He threw the ball farther than the last attempt.
The town is farther than I thought.

We need to research further for answers.
The more work I do, the further I get.

In a recent article at, an excellent description of the proper usage of both words is given:

“While both words refer to distance, grammarians distinguish ‘farther’ as physical distance and ‘further’ as metaphorical distance. You can dive further into a project, for instance, or you can dive farther into the ocean.”

Suppose vs. Supposed
Suppose (verb): to assume, to hold as an opinion, to ponder. According to the above mentioned article, “The correct way to express a duty is to write, “I was supposed to…”


Suppose I take the wrong turn, then what?
Do you suppose the green will look better than yellow?

He was supposed to have the job done already.
I supposed it would be done already.

Uninterested vs. Disinterested

Uninterested (adjective): not interested, indifferent.

Disinterested (adjective, transitive verb): unbiased, impartial.


He was uninterested in tennis.
The teen was uninterested and feel asleep at his desk.

The politician must be a disinterested party in making decisions.
Being disinterested allowed him to be fair.

Until vs. Till

Until (preposition, conjunction): used as a function word to indicate continuance (as of an action or condition) to a specified time (1)

Till (preposition, conjunction, transitive verb): the Webster’s New World Dictionary and Merriam-Webster Dictionary both list “till” as a variable of “until,” but I’ve been taught that it’s not okay to use it in place of “until.” If you think differently, please let us know.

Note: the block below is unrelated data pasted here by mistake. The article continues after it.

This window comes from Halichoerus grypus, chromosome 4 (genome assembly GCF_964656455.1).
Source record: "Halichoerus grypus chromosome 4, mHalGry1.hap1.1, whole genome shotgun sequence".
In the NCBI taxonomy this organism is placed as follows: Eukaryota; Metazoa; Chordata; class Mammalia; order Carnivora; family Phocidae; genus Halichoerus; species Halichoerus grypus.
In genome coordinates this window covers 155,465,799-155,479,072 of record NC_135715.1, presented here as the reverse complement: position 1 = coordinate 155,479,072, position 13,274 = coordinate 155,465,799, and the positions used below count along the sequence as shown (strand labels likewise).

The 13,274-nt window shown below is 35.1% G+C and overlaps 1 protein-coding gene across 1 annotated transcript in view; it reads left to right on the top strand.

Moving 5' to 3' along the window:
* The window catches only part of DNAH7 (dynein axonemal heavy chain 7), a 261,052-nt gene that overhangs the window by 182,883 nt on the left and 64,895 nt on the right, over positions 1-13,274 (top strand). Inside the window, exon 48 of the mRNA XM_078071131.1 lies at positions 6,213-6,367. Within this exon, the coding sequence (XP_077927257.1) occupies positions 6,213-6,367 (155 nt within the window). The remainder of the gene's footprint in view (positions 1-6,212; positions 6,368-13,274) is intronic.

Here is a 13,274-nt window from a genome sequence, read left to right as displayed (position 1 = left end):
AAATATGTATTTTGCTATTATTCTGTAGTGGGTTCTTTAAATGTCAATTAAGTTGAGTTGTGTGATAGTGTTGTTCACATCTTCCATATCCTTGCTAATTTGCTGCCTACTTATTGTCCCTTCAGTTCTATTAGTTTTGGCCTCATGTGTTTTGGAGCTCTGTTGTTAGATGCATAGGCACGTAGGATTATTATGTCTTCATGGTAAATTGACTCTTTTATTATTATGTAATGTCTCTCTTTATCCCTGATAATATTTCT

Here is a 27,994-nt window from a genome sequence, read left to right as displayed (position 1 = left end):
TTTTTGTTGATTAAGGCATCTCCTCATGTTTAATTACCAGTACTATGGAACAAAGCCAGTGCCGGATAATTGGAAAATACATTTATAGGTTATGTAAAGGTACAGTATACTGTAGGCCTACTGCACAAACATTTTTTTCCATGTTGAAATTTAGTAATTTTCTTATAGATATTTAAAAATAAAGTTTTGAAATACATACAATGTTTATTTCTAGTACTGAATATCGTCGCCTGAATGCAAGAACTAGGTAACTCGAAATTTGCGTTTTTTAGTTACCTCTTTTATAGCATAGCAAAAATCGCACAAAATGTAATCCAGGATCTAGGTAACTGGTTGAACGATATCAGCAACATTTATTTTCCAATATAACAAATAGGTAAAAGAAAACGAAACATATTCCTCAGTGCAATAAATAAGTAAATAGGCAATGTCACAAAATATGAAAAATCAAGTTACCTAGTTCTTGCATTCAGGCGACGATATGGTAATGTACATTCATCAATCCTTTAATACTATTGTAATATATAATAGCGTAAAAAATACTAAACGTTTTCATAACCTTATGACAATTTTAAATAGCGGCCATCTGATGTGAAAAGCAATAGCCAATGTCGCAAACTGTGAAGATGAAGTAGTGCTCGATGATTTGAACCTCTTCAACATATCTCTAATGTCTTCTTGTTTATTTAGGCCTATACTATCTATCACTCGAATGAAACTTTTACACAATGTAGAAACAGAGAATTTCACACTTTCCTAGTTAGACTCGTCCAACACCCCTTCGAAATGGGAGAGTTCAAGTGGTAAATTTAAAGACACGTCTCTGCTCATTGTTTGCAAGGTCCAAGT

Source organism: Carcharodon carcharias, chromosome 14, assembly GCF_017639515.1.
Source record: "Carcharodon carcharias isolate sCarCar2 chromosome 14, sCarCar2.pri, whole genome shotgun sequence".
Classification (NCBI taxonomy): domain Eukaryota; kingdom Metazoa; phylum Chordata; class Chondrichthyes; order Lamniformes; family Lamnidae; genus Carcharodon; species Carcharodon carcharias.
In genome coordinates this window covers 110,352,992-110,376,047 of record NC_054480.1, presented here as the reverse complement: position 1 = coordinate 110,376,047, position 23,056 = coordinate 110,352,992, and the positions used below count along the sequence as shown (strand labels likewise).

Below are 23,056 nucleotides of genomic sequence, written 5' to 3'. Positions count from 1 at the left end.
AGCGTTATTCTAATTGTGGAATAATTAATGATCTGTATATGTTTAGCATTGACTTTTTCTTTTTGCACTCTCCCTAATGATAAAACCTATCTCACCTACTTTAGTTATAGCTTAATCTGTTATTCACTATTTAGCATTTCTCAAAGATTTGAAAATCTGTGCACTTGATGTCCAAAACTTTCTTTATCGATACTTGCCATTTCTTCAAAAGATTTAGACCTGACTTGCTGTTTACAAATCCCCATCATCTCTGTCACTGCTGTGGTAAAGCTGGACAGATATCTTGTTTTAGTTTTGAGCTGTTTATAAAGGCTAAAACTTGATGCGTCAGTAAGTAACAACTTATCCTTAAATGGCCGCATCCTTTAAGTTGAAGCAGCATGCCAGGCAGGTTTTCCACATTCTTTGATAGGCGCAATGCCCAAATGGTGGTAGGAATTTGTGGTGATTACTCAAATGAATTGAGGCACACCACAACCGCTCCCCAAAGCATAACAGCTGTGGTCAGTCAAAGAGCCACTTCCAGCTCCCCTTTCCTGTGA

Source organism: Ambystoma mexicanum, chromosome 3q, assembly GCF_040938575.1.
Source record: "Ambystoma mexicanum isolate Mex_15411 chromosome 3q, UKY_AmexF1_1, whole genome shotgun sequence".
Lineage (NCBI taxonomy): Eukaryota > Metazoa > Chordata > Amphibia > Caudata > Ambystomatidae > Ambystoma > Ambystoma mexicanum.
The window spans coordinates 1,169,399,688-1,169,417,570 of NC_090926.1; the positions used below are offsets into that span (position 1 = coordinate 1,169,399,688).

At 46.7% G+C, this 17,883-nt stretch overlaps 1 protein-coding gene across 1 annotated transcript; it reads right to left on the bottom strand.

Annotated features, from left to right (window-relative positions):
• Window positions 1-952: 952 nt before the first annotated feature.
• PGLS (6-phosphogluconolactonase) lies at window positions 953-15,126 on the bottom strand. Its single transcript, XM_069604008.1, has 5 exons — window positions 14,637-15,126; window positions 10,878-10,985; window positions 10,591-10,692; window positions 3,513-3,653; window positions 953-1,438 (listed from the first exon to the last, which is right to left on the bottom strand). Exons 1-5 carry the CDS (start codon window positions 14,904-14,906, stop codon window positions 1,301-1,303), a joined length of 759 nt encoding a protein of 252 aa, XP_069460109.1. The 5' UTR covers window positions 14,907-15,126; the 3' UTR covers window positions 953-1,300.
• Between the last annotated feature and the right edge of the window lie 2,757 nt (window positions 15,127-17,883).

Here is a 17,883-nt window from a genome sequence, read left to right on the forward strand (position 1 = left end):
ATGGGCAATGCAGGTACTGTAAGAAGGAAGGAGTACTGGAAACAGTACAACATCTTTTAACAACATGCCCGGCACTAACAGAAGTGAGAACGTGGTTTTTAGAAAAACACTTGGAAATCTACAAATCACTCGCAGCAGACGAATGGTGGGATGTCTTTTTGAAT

He won’t get paid until he finishes the job.
The show doesn’t start until 6PM.

Provides definition, origin, examples, synonyms, antonyms, and even rhyming words
definitions, references, other languages

The Great Grammar Book by Marsha Sramek


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A Ghostwriter's Uses - Part 2

In Part 1 of A Ghostwriter's Uses I went over a number of uses that an individual writer and/or author may have for a ghostwriter. Some of the uses mentioned might be applicable to a business also, but they are primarily geared toward the individual. Part 2 deals a bit more with businesses.

A Must-Have Tool for Marketers and Business Owners

A ghostwriter is a must-have business tool for marketers or business owners who need to provide regularly updated content on their site/s and for their newsletters. And, anyone selling a product online needs to offer pertinent, valuable, and updated content to create an effective inbound marketing strategy.

This is actually the busiest and is a more profitable aspect of ghostwriting (if the ghostwriter is charging enough for her time). Businesses hire a writer to write a set number of post/articles per week for anywhere from $10 to $20 to $30 and more per article.

If you are hiring a ghostwriter for this capacity, be sure she knows about using keywords effectively and SEO. The point of hiring someone to create valuable content for your site/s is to have that content picked up in the search engines, and have searchers (potential customers) find your site/s.

And, if the work involves rewriting articles, the ghostwriter must know the end product’s duplicate content score.

Maintaining and increasing visibility is essential to authors, writers, and businesses. Keeping up with blog posts and visibility is an important marketing tool for all writers, well at least for those who are trying to sell their works or services.

A Touch of Copywriting

Along with this the ghostwriter should know copywriting. While this is not essential for some aspects of a ghostwriter’s job, it is important incase a client needs projects such as product guides, product descriptions, landing pages, and emailing marketing. Copywriting is probably the most lucrative form of writing for hire.